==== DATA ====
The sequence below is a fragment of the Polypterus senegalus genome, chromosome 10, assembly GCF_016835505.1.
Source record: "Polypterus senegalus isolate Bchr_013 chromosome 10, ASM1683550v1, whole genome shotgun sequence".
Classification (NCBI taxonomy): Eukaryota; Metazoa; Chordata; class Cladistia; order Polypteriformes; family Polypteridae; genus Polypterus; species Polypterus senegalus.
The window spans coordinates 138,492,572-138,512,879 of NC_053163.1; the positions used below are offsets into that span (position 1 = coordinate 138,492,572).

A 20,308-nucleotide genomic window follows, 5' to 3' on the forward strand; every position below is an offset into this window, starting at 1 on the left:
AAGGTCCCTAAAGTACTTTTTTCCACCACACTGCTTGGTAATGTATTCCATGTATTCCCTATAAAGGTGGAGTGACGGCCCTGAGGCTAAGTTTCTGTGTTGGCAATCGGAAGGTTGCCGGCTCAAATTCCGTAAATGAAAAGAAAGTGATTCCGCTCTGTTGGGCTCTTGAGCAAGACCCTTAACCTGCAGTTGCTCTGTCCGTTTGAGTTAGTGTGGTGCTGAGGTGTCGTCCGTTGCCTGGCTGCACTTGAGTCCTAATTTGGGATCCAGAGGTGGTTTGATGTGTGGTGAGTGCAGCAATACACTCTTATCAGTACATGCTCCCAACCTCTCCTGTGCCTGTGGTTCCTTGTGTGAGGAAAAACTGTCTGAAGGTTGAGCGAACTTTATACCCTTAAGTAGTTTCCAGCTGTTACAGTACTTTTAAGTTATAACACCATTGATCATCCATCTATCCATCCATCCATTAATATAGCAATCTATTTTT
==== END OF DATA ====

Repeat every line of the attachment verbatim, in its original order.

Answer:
The sequence below is a fragment of the Polypterus senegalus genome, chromosome 10, assembly GCF_016835505.1.
Source record: "Polypterus senegalus isolate Bchr_013 chromosome 10, ASM1683550v1, whole genome shotgun sequence".
Classification (NCBI taxonomy): Eukaryota; Metazoa; Chordata; class Cladistia; order Polypteriformes; family Polypteridae; genus Polypterus; species Polypterus senegalus.
The window spans coordinates 138,492,572-138,512,879 of NC_053163.1; the positions used below are offsets into that span (position 1 = coordinate 138,492,572).

A 20,308-nucleotide genomic window follows, 5' to 3' on the forward strand; every position below is an offset into this window, starting at 1 on the left:
AAGGTCCCTAAAGTACTTTTTTCCACCACACTGCTTGGTAATGTATTCCATGTATTCCCTATAAAGGTGGAGTGACGGCCCTGAGGCTAAGTTTCTGTGTTGGCAATCGGAAGGTTGCCGGCTCAAATTCCGTAAATGAAAAGAAAGTGATTCCGCTCTGTTGGGCTCTTGAGCAAGACCCTTAACCTGCAGTTGCTCTGTCCGTTTGAGTTAGTGTGGTGCTGAGGTGTCGTCCGTTGCCTGGCTGCACTTGAGTCCTAATTTGGGATCCAGAGGTGGTTTGATGTGTGGTGAGTGCAGCAATACACTCTTATCAGTACATGCTCCCAACCTCTCCTGTGCCTGTGGTTCCTTGTGTGAGGAAAAACTGTCTGAAGGTTGAGCGAACTTTATACCCTTAAGTAGTTTCCAGCTGTTACAGTACTTTTAAGTTATAACACCATTGATCATCCATCTATCCATCCATCCATTAATATAGCAATCTATTTTT